These are only the instances that were found, according to the GAO.
"These cases came to FCC's attention only after the carriers had already been improperly receiving high-cost support for years, and FCC's OIG staff said that skilled bad actors may remain undetected. FCC has adopted reforms in recent years intended to improve the accountability of rate-of-return carriers' funding," the watchdog agency reported.
But with each audit taking about 1,000 hours, the GAO's recommendation that the FCC eliminates the high-cost reimbursement program could garner traction, especially during an election year.
Deploying DOCSIS 3.1 across its entire footprint gave Rogers Communications the ability to offer speeds of up to 1 Gbit/s,
contributing to a broadband segement that generated about 60% of the Canadian operator's $3.05 billion (US) in Q4 cable earnings.
On Jan. 23, Broadband World News hosts a Calix-sponsored webinar that explores several ways CSPs can enhance customer experience and find new business opportunities to avoid devolving into a speed race where nobody wins, not even the customer.
As the pool of savvy, fiber-rich operators across the US rural and regional landscape wanes, the financial community will grow even more interested in acquiring or investing in them, a CoBank report says.
It wasn't long ago that TV was ranked by subscribers as the most important service in the bundle provided by their communications service provider (CSP). Recent research indicates that for nearly three quarters of subscribers, broadband is now the most important service. Broadcast TV is the most important service to only 15% of North American consumers, replaced by OTT video streaming platforms like Netflix, Amazon Prime and Disney+. In addition, many different competitors are moving aggressively to stake a claim in consumers' homes.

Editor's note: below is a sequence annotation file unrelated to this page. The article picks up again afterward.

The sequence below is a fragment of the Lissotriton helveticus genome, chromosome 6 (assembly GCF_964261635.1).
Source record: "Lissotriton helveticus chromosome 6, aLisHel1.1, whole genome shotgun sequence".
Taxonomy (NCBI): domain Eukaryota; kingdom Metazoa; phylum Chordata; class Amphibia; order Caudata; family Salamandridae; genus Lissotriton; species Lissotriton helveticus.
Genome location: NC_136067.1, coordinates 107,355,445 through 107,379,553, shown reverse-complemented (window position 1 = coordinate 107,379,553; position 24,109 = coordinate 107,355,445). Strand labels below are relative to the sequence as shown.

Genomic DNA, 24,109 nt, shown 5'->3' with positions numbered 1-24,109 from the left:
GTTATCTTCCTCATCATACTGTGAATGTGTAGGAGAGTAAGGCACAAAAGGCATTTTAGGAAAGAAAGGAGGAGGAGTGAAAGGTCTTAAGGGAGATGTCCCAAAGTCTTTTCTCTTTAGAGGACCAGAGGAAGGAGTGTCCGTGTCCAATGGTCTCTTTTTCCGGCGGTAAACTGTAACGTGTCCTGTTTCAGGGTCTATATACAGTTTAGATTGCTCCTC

In 2020, CSPs need to fight back by transforming their business models, which are becoming more reliant on a single source of revenue: fixed broadband services.
This webinar will focus on helping CSPs transform their business models by placing a firm focus on delivering a sensational subscriber experience and by offering compelling new services that generate value for subscribers. These actions will reinforce the CSP's strategic position in the home network and position themselves for growth in the next decade.
Key topics include:
Being the first to market with WiFi 6 technology, in response to consumer purchases of new devices over the holidays;
Having the insights needed to proactively resolve issues, often before your subscribers even know that there are issues;
Providing help desk agents with the visibility they need to resolve common subscriber issues more quickly;
Delivering a mobile app, in response to consumer demands for the ability to do some things themselves, rather than having to call technical support; and
Addressing consumer concerns around device security, privacy and control with enhanced security and parental controls.
In this insightful Light Reading radio show, Kurt Raaflaub, Head of Strategic Solutions Marketing, will outline the key service provider challenges, deployment considerations, next-gen Gigabit technologies, and service models to win market share in the rapidly growing MDU market.